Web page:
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Patriotism runs much deeper than saying pledge

We in the U.S. have a very odd and juvenile concept of patriotism. It seems to involve flying flags from a pickup truck and berating others for not saying the Pledge of Allegiance. Or posting memes that let everyone know how much one hates flag burners. That is not patriotism. That is mindless adherence to a simplistic idiom: America, love it or leave it.

If you want to show me real patriotism, talk to me about the Constitution. If you want to show me real patriotism, spend at least as much time on the Fourth of July reading the Declaration of Independence as blowing stuff up.

I don’t say the pledge, but I have read both those documents. I have carried a copy of the Constitution since my first trip to the National Archives in the 1980s. And yet, I am accused of being unpatriotic nearly every single time I attend an event and refuse to recite the Pledge of Allegiance with my right hand placed meaningfully over my left lung.

I don’t say the Pledge of Allegiance for several reasons. First, I’m not ever going to pledge allegiance to an object. If you were asking me to pledge allegiance to the Constitution, I would at least consider it. But a flag? Come on. We are a nation of people who care more about a symbol than anything that symbol represents?

Many people rail against anyone burning the flag. Why? If you care more about the flag than the right of citizens to burn that flag in peaceful protest, you are the opposite of a patriot. You can feel bad about it, you can disagree at the top of your voice with whatever the protesters are saying, but the moment you tell them they can’t burn that flag, you are the worst that America has to offer.

In fact, if that is how you feel, you belong in North Korea.

Which brings me to the second reason I don’t say the pledge. Pledges of allegiance are for lesser nations than ours. They are for governments that know they will lose the support of their citizens if the curtain is ever pulled back. It is mindless repetition to guarantee no protests. No flag burnings. It is brainwashing children to love something for no other reason than they are told to do so.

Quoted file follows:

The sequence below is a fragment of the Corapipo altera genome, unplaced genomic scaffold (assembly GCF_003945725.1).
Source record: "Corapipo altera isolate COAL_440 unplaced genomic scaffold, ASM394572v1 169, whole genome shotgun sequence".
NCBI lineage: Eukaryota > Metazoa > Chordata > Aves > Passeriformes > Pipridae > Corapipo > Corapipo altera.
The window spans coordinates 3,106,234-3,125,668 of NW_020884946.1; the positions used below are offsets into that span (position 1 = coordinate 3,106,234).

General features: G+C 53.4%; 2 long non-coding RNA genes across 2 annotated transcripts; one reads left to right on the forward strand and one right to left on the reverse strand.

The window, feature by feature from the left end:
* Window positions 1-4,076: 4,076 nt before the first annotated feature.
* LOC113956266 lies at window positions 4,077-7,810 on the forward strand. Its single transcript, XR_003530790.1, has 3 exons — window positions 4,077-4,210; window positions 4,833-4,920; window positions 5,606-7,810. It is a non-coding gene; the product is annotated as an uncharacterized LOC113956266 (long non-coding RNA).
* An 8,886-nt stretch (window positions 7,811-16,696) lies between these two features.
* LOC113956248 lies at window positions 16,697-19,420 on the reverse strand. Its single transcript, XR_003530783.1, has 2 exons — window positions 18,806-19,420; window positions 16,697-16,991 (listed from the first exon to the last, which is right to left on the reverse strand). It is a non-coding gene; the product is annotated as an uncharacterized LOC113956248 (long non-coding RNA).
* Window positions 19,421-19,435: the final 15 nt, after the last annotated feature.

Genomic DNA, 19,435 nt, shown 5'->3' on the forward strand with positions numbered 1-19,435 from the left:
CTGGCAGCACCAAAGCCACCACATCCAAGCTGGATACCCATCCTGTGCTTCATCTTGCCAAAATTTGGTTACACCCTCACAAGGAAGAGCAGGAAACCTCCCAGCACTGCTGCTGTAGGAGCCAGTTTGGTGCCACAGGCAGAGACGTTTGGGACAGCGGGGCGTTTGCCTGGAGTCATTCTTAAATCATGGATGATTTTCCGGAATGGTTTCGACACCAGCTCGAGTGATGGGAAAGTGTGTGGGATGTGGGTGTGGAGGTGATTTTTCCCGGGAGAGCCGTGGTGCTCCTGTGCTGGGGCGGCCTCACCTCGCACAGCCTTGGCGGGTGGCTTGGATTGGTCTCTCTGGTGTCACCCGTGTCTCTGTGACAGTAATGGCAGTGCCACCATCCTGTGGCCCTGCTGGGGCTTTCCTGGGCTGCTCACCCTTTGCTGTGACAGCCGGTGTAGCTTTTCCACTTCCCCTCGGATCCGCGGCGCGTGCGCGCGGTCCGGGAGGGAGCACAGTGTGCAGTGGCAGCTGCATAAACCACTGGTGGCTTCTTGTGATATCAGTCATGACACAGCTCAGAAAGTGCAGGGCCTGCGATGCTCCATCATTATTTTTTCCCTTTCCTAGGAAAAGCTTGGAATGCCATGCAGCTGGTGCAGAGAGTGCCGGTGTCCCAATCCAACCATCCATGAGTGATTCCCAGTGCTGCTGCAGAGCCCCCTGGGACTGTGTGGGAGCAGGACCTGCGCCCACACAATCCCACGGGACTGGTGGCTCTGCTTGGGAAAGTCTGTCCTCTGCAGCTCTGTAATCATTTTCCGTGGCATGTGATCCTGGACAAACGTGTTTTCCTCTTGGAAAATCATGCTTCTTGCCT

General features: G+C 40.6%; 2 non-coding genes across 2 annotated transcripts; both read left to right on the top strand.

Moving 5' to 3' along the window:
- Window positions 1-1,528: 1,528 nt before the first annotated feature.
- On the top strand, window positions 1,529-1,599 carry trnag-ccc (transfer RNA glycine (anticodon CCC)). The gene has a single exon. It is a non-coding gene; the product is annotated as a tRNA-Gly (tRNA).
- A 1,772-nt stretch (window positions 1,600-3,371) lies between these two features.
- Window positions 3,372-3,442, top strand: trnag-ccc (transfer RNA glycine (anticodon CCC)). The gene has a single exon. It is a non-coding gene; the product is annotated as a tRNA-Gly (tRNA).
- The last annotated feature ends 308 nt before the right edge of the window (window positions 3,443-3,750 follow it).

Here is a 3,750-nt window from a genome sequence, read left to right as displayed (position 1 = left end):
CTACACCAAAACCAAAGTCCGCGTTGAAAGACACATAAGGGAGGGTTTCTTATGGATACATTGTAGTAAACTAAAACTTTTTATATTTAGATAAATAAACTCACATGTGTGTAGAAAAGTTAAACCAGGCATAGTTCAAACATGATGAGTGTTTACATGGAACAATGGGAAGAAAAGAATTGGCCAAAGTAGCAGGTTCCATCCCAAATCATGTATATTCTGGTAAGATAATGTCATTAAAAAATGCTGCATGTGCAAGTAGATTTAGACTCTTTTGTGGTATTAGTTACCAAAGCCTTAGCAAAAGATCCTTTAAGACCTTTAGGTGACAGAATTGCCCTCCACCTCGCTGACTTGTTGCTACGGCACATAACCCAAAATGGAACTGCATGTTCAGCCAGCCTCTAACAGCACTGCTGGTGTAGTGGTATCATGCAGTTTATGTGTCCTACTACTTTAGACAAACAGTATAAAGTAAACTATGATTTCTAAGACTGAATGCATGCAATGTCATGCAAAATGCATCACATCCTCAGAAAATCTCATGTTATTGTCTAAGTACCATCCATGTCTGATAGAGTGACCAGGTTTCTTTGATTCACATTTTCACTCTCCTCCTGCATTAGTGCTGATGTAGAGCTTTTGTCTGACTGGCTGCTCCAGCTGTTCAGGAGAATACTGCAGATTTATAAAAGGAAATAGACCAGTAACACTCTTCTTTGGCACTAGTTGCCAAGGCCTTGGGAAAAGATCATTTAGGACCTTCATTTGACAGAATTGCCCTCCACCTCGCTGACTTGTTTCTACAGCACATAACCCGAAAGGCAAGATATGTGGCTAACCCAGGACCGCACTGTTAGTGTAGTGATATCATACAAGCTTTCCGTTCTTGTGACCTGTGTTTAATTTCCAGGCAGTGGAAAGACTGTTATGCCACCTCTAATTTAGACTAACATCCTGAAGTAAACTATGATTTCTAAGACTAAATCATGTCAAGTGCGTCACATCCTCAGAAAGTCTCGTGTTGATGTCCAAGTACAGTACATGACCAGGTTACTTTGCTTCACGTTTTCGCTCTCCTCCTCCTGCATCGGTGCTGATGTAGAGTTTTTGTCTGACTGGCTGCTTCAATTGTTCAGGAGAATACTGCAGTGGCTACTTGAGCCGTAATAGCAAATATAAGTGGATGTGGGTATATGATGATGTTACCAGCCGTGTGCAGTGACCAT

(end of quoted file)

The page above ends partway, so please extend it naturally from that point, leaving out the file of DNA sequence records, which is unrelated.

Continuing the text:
Maybe it’s the fact that I grew up so close to the Korean demilitarized zone, but the sight of rooms full of children in synchronization pledging their allegiance to anything gives me chills. It is creepy and weird.

The United States of America doesn’t need a pledge. There are too many reasons to love this country. In the end, the Pledge of Allegiance creates a far less patriotic citizenry. If we removed the pledge entirely from our society, and instead used all that culminated time to spend a few hours each year teaching, and more importantly, truly studying the Constitution, we would be so much closer to living up to what our Founding Fathers expected of us. What we should and can be.

We have the greatest system of governance in the world. We have the oldest and the best Constitution the world has ever known. Teach our kids what it says, and what it means.

Admit to them that we have never reached what we should be. Admit we have been, at times, a terrible country with terrible policies. Admit we committed near genocide to take this land. It was dirty, and ugly, and so, so shameful. And we created the greatest country in the world on the land we viciously and grotesquely stole.

Slavery, internment camps, the Trail of Tears, government sponsored racism. We have been that horrible, and worse. Don’t whitewash any of it. We didn’t do any of those things because of the Constitution. We did those things in spite of the Constitution.

Teach our children to face every horrific thing this country has done and challenge them to do better. Show them the reality of the country today and make sure they understand how far we have to go. Stop trying to explain the ugliness away.

Teach them what the flag really is. A symbol not only of our greatness, but of our ugliness as well. We need to be ashamed of the awful and proud of the good. We need to be able to understand things aren’t black and white. We need to know why we are patriotic, and we need to defend the rights of citizens that hate everything we stand for and espouse everything we hate.

Otherwise, we’re just North Korea with better haircuts.